GOP Hopeful's Ads Focus on Lewinsky
Washington Post Staff Writer
Thursday, August 20, 1998; Page A11
The first Republican campaign ad seeking to capitalize on the Monica S. Lewinsky investigation and other White House scandals has hit the airwaves.
Dan Page, a North Carolina state senator trying to unseat Rep. Bobby R. Etheridge (D), is using the commercial to tie his opponent to President Clinton and the array of allegations against the administration.
"Scandal after scandal, day after day," the ad says, which shows a Newsweek cover featuring Clinton and Lewinsky. "And who stands with Bill Clinton even now? Liberal Bob Etheridge. Etheridge gives Bill Clinton a standing ovation. Applauding Clinton's values, not ours. . . . Dan Page believes character counts and morality matters."
Mike Davis, a spokesman for Etheridge, said the commercial "is not going to work. This ad just doesn't survive the smell test. For people who know Bob Etheridge, his record, his beliefs, his value system of family, church and community, it just doesn't wash." Davis said Etheridge has supported the president on many issues, but fought him bitterly on tobacco legislation.
Robert Jones, Page's communications director, said that "our supporters are proud of us" about the ad, which "has re-energized our campaign."
Rex Elsase, a consultant for Page, said the ad shows that "Bob Etheridge has been a Clinton enabler and has turned his back on lying and stonewalling on the part of the president. People are thirsting for moral leadership."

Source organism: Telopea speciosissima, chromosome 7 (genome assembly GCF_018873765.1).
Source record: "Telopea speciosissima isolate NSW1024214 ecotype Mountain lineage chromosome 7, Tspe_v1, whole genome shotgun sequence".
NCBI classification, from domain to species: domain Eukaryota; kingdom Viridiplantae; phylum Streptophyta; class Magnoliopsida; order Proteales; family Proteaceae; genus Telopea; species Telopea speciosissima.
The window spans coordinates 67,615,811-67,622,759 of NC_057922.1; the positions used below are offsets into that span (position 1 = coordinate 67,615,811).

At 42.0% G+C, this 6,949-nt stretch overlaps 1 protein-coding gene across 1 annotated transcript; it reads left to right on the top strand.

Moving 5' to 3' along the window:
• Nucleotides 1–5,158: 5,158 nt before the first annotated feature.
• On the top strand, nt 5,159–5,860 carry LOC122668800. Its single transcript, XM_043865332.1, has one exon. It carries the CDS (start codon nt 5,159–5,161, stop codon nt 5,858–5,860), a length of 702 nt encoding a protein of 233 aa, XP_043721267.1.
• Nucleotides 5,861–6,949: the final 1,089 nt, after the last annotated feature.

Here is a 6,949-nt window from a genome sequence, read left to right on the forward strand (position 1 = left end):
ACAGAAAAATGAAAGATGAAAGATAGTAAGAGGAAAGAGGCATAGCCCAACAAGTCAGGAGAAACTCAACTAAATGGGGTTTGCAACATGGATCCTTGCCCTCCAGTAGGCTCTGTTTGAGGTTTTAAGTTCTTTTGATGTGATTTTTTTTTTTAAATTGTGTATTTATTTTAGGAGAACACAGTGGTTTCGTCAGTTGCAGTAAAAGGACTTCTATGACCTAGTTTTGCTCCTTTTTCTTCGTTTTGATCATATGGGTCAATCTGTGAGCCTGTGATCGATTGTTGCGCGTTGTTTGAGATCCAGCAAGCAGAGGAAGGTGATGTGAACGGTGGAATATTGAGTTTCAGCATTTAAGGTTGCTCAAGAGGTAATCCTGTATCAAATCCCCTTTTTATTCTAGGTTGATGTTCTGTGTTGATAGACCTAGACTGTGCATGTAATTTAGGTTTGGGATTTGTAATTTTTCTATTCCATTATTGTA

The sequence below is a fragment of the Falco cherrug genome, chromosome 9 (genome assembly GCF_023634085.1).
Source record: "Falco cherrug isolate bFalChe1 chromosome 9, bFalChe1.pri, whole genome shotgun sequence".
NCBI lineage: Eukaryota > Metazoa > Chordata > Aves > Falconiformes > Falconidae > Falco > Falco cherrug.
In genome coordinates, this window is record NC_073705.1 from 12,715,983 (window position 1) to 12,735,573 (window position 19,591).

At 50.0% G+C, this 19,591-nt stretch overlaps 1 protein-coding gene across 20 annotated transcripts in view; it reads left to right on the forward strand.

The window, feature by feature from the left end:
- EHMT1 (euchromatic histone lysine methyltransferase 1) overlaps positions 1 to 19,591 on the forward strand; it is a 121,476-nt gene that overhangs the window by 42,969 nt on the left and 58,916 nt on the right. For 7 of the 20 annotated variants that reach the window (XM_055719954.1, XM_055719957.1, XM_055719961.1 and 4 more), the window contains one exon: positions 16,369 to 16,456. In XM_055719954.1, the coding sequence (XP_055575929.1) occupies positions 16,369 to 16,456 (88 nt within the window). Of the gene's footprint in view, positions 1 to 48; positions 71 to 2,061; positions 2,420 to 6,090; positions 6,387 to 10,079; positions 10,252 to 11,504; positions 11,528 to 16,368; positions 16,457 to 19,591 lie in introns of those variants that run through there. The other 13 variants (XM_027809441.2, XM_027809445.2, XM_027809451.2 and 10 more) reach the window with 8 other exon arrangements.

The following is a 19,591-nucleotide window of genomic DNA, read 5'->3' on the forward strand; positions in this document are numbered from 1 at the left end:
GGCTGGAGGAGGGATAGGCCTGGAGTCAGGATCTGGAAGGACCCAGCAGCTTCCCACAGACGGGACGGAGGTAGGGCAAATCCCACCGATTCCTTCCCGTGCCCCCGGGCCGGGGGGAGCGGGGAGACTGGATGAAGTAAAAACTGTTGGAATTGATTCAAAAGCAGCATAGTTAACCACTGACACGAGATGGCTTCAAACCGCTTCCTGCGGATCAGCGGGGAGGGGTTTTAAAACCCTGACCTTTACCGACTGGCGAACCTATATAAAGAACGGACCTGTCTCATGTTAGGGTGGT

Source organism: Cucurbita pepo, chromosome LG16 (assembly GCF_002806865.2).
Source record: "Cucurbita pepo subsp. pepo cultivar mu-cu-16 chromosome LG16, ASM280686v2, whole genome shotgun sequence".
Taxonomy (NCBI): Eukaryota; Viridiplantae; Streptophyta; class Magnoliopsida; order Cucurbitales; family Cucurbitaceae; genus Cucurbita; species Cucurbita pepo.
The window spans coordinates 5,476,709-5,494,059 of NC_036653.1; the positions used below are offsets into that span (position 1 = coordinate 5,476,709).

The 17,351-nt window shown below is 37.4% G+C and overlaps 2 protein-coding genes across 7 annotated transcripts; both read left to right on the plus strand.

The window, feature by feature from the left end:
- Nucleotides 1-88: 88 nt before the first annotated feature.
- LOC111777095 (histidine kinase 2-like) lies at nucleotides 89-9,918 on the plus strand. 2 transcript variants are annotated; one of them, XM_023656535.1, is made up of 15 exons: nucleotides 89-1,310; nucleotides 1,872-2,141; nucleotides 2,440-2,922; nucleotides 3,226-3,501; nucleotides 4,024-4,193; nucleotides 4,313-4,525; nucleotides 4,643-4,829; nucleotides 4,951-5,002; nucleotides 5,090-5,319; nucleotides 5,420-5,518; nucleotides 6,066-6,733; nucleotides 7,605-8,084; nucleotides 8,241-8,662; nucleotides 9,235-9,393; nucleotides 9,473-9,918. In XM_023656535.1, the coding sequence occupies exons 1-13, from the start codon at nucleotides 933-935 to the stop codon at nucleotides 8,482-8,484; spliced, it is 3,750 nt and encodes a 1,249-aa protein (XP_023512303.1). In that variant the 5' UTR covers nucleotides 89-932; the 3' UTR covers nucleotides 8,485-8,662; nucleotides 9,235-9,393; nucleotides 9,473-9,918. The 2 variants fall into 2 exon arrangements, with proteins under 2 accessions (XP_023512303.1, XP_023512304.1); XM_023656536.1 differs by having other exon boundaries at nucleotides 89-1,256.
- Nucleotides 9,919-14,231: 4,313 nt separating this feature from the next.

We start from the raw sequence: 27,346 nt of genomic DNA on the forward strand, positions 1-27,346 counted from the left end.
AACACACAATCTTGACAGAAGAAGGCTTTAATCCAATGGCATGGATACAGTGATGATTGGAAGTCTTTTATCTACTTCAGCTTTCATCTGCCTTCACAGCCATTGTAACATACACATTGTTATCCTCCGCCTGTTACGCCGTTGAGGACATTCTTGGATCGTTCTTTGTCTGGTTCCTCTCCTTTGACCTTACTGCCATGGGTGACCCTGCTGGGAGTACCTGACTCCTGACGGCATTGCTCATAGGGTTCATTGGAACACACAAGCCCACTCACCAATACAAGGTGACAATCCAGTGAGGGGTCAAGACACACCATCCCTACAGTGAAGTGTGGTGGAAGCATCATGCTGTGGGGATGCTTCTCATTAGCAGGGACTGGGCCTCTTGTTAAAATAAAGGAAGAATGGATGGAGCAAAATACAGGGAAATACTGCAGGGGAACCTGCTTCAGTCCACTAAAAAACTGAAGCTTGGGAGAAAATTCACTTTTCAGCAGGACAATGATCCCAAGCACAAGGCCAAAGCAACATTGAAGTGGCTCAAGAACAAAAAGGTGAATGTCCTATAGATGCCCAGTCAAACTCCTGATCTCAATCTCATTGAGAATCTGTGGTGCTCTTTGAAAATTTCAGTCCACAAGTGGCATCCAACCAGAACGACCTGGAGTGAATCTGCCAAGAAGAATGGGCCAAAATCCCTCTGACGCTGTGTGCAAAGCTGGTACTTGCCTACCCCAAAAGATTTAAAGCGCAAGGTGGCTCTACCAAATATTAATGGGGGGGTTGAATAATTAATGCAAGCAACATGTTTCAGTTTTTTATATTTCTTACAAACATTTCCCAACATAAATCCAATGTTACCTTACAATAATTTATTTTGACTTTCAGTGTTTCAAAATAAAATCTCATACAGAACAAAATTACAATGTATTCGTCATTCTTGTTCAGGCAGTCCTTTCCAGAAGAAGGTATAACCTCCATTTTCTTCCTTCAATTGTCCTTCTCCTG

After Clinton acknowledged an improper relationship with Lewinsky Monday, Etheridge said that "what he did was wrong," but that he was glad the president "faced the American people and told the truth."
The Page ad has one problem. It features a series of banner headlines ("They Didn't Ask, He Didn't Tell," "Clinton story never adds up to whole truth," "Clintons seen 'deeply' embroiled in scandals") crudely superimposed under the logos of USA Today, The Washington Post, the Wall Street Journal and the New York Times, as if they were the lead stories. The headlines are not in the newspapers' typefaces, and two USA Today headlines were taken from letters to the editor.
Elsase denied that this was misleading, saying, "We are representing exactly what the newspapers have printed."
Clifford May, communications director for the Republican National Committee, said, "We're not encouraging anybody to run ads like this. Quite the contrary. This is not the time for us to be taking partisan benefit from this."
Walt Massey, the GOP nominee challenging Rep. Bart Gordon (D-Tenn.), also is taking aim at Clinton. Massey has put out a flyer called "SCANDAL!" that has an unflattering picture of the president's face on the cover. Inside are pictures of Lewinsky, Kathleen E. Willey, Webster L. Hubbell, Susan McDougal and Johnny Chung, all of whom have figured in allegations against Clinton.
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